Drew Johnson and Robert Hicks build a metal wall frame at the South Charleston training center operated by the United Brotherhood of Carpenters Local 160, one of dozens of apprenticeship programs around the state.
CHARLESTON, W.Va. -- In its 10-year-old education center under an interstate bridge in South Charleston, the United Brotherhood of Carpenters Local 160 trains young people who hope to make careers out of working on construction projects.
"We help apprentices and journeymen upgrade their skills in building and installing aerial lifts, metal framing, drywalls, acoustical ceilings, stairs and flooring -- including ceramic tiles, vinyl composition tile, sheet vinyl and linoleum," said Jeremy Jeffers, director of the union's apprentice and training program.
"'Skills, Productivity and Attitude' is our motto. I would also add 'Safety,'" Jeffers said.
The program is one of hundreds of training and apprenticeship programs around West Virginia -- programs backed by construction unions, contractors and companies.
On Wednesday, Wes Tully of South Charleston was one of the students at the carpenters' union center.
"This week, we are learning about steel framing and hanging drywalls," Tully said. "I may start a job on Monday."
Whether that happens or not, Tully said, "This will be my career. After I went to the Ben Franklin Career Center in Dunbar, I knew I wanted to do this. Everett [Johnson, an instructor at the training center] came to our school and I figured out I wanted to be an apprentice.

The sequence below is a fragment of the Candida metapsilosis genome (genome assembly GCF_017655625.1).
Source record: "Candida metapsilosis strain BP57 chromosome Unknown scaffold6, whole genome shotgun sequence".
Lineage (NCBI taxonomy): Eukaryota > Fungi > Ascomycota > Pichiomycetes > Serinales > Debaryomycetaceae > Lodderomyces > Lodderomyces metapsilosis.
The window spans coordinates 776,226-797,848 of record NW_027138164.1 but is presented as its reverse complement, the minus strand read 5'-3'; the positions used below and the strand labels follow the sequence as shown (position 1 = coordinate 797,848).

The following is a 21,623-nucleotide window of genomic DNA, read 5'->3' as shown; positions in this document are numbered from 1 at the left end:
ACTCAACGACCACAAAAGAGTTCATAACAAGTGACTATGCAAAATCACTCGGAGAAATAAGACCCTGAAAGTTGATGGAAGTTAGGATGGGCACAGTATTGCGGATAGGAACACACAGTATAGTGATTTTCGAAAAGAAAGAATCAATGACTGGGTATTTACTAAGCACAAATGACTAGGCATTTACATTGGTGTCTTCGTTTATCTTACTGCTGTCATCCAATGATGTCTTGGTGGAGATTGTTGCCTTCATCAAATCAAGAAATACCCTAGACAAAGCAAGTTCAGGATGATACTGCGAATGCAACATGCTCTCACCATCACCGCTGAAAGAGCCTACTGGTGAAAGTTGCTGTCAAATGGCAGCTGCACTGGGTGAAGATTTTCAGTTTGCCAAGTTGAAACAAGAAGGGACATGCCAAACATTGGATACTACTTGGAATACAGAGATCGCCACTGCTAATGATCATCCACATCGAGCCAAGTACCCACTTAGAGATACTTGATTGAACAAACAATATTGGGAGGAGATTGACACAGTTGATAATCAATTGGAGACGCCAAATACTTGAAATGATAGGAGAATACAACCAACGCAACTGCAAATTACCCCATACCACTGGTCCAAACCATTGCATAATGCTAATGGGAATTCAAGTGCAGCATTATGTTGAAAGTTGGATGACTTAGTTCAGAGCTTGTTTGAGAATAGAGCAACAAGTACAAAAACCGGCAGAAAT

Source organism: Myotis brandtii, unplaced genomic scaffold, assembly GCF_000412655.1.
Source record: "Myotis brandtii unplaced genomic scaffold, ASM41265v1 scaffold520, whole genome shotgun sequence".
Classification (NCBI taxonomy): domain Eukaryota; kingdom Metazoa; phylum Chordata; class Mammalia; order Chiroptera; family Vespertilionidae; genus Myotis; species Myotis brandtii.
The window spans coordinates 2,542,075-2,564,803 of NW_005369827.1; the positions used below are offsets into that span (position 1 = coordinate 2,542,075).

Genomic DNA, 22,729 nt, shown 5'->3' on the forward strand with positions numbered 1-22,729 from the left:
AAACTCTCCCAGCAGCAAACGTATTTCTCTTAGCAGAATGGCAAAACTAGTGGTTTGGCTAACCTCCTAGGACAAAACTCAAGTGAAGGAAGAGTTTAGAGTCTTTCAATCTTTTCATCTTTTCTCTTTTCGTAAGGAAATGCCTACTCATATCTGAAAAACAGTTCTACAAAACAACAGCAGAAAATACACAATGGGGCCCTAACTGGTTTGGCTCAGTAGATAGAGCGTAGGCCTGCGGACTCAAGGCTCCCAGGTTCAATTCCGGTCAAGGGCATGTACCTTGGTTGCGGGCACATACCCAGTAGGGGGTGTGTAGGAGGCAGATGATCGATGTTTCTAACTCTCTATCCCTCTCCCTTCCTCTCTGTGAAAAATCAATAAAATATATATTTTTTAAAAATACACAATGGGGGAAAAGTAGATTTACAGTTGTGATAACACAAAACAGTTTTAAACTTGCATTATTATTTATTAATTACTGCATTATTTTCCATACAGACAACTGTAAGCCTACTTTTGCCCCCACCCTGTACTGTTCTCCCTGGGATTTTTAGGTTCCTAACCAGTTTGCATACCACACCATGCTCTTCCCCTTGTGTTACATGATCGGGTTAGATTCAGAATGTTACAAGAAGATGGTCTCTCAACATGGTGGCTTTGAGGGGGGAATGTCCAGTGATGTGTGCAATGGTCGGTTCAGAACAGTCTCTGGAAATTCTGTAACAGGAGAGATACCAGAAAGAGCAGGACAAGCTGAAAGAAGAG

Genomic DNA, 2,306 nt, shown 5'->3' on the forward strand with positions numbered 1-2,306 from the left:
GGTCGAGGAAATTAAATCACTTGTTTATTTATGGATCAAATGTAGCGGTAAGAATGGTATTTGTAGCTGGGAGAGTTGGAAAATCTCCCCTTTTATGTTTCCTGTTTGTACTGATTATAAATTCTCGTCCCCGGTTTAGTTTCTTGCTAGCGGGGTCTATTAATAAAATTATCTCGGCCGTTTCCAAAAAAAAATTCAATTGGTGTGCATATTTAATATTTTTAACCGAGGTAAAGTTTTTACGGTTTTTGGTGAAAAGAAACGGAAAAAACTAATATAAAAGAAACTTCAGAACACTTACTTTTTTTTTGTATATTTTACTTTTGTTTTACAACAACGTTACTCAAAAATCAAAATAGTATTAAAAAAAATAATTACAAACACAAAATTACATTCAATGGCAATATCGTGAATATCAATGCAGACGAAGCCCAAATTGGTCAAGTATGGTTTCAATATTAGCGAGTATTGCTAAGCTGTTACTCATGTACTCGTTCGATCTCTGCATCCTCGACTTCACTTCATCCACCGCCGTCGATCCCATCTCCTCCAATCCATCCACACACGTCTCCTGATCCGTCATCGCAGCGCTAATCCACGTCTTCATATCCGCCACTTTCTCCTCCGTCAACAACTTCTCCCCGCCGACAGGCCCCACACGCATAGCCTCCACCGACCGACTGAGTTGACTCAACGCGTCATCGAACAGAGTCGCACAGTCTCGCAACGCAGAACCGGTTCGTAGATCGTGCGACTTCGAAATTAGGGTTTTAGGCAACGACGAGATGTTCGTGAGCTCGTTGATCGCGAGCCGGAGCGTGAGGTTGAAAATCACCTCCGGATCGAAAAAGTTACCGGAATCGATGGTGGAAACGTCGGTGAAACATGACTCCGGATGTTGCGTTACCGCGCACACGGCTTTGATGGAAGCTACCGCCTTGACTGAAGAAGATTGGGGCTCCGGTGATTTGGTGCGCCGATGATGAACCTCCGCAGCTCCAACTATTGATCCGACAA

"The pay is good. But being happy with what you are doing is most important," Tully said.
The United Brotherhood of Carpenters also runs training centers in Parkersburg, Bridgeport and Wheeling.
"Our four-year apprenticeship program is registered through the United States Department of Labor," Jeffers said. "To become a journeyman carpenter, an apprentice takes 760 hours of classes and has 6,400 hours of on-the-job training."
To get into the program, each applicant must take a written test, a hands-on test and have a face-to-face interview.
When students graduate from the four-year carpenters' union program, they will have earned 43 hours of credit toward an associate college degree in applied science.
"Then you usually have to take seven more generic freshman-year classes, like English 101, to get 21 more credits for your associate degree," Jeffers said. "Several of us have gotten degrees through the Kanawha Valley Community and Technical College."
The Charleston-based Affiliated Construction Trades Foundation maintains a website with a map
of apprentice programs. The "Crafts Apprenticeship Programs" map offers links to locations and programs in every county, programs that train apprentices to become: boilermakers, bricklayers, carpenters, cement masons, electricians, iron workers, insulators, millwrights, operating engineers, painters, plumbers, roofers, welders and sheet metal workers.
The ACT map lists programs close to residents in each of the state's 55 counties, as well as programs in 34 counties in other states along West Virginia's borders.